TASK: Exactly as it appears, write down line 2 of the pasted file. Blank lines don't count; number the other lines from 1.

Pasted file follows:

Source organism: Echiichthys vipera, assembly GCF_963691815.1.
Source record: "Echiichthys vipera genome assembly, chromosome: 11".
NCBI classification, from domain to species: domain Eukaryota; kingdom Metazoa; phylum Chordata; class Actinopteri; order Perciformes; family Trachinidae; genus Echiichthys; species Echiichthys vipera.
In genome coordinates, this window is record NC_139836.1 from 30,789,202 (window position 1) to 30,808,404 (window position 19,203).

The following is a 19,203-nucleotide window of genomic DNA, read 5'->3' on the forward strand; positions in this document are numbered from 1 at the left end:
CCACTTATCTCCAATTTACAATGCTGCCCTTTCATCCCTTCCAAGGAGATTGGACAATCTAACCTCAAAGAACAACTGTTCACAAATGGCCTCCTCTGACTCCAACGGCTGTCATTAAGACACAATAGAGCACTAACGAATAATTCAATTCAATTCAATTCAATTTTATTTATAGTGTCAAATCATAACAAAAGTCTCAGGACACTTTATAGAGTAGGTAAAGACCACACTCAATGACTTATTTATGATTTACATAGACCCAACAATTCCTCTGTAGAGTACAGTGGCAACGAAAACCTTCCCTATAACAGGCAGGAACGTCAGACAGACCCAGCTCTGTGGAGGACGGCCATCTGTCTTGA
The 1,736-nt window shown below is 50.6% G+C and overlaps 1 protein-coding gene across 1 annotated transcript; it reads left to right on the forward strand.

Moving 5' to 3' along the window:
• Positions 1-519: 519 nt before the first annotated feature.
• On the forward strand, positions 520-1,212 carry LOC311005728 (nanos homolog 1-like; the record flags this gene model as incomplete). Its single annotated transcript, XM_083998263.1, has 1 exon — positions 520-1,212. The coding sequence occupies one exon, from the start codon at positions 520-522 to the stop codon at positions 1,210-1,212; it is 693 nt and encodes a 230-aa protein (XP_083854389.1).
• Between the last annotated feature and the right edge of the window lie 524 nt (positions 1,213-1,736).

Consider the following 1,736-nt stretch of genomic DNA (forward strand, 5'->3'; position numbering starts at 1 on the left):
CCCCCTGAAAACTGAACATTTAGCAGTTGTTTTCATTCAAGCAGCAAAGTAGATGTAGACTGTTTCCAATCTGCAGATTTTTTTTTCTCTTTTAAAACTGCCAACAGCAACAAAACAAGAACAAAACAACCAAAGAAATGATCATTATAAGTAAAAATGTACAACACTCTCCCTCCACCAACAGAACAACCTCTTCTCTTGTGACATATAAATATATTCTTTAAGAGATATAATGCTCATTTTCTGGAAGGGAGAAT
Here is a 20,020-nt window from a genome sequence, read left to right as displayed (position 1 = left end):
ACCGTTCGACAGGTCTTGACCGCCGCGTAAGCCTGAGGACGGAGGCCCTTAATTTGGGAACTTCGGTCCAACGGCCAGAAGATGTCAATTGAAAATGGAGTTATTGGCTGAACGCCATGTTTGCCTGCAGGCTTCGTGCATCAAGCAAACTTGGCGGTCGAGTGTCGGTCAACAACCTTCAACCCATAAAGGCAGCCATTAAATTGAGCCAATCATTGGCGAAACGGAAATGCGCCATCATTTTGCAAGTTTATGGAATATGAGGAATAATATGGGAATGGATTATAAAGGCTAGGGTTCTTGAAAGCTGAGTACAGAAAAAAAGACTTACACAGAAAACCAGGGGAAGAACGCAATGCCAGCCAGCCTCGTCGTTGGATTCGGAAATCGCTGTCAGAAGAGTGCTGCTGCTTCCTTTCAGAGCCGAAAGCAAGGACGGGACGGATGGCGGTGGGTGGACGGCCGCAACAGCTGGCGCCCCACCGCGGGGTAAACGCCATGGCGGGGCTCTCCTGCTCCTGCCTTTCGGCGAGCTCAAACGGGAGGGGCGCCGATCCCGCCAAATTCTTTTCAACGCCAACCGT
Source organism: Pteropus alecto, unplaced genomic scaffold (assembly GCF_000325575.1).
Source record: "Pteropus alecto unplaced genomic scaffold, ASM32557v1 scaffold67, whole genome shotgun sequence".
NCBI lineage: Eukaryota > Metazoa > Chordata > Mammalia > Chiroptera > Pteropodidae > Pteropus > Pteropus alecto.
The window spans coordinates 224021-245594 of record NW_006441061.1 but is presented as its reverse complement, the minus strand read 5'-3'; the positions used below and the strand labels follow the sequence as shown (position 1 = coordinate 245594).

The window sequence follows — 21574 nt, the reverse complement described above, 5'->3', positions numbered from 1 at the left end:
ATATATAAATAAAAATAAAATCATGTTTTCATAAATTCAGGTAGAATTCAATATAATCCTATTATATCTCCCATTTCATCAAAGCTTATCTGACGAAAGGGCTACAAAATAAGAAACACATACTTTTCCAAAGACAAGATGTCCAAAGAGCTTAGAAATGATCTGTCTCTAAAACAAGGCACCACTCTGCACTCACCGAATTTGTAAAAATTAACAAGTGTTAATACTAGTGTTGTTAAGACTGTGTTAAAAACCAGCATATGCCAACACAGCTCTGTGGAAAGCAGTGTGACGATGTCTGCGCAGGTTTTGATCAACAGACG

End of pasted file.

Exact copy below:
Source record: "Echiichthys vipera genome assembly, chromosome: 11".